So, over the vacation. I played and finished The Witcher 3: Wild Hunt. While I find it difficult to talk about a game like this, I'm going to give it a shot.
It feels like I have little to say about games that are story-driven. I mean, I could tell you about the story, and how good/bad it is, or you could just go play it, and experience the story for yourself. So, what I'm going to do instead, is talk about smaller bits and pieces of the game that I appreciated. So, let's get to picking about.
I want to start this of by talking about our main character, Geralt of Rivia.
Geralt, the professional
In The Witcher 3, there are these special kind of side-quest, called "Witcher contracts". In these quests, you take bounties from people around the world to kill a specific monster. All of these quests kind of work the same. Talk to person - haggle for price - accept contract - talk to witnesses - go to last place the monster was spotted - use witcher sense to find clues/tracks - find monster/set up an ambush for monster - kill monster - return for reward. The surprising thing about these very repetitive quests were that they made perfect sense being repetitive. And that fact made them very endearing. See, being a witcher is not only something Geralt IS, it is something he DOES. It really felt like Geralt nine to five. This feeling of Geralt being at his job is also hammered home with his general disinterest or professional courtesy toward the contract issuers. He's not there to save them or to solve all of their problems, he's there on the job.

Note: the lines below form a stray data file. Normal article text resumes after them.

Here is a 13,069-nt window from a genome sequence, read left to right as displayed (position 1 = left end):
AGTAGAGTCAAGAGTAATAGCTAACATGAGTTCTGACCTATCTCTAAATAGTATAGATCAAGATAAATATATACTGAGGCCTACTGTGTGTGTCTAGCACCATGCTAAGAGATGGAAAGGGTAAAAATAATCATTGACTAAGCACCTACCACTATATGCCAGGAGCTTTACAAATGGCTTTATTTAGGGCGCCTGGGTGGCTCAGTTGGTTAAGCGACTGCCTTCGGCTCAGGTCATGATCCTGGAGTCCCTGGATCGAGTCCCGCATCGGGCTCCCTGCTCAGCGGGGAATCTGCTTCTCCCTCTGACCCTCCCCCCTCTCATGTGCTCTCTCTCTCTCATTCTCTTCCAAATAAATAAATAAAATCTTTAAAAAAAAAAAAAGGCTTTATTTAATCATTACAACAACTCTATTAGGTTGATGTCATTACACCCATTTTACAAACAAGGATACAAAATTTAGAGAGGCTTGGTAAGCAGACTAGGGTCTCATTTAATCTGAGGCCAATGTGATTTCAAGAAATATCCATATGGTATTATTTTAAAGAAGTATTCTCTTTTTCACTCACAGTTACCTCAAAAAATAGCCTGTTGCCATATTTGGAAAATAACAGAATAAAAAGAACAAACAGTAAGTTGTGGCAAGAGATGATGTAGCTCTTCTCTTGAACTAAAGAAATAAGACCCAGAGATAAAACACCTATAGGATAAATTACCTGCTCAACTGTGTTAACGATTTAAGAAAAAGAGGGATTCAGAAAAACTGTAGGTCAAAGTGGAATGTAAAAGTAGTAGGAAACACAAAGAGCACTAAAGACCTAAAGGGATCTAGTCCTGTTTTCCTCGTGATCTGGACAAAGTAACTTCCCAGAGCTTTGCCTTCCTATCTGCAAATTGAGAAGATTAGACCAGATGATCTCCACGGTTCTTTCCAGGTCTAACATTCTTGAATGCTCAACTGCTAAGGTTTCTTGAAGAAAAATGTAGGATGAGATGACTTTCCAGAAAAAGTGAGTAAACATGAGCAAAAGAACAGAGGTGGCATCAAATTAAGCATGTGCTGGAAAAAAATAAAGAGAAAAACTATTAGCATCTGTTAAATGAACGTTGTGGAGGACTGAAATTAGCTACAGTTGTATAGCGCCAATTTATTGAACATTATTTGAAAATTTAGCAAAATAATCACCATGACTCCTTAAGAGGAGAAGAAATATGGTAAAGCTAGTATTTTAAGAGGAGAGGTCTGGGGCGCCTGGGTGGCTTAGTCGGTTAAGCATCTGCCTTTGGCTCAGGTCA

Geralt, the friend
An aspect of The Witcher 3 that I really appreciated was how much you get to hang out with Geralts friends. There are quite a few side-quests related to the extended Witcher family, and even some places of the main story takes some serious time to hang with Geralts friends. There is this really entertaining and humanizing moment in the game where Geralt and some of his old Witcher buddies get together and drink themselves under the table. It's messy, it's ugly and it is everything that happens when old friends reconnect. It seems like the game is more interested in you communicating with these people, rather than explaining who they are, and I really dig that. It really brings home the feeling that Geralt is a person, not just an avatar for the player to explore the game with.
So, this article is a bit on the short side, but I will revisit The Witcher here on multiple occasions. Just as soon as I can find the right words to put to paper. It's really difficult for me to talk about a game like this, a game that hangs its hat on the story, rather than the gameplay.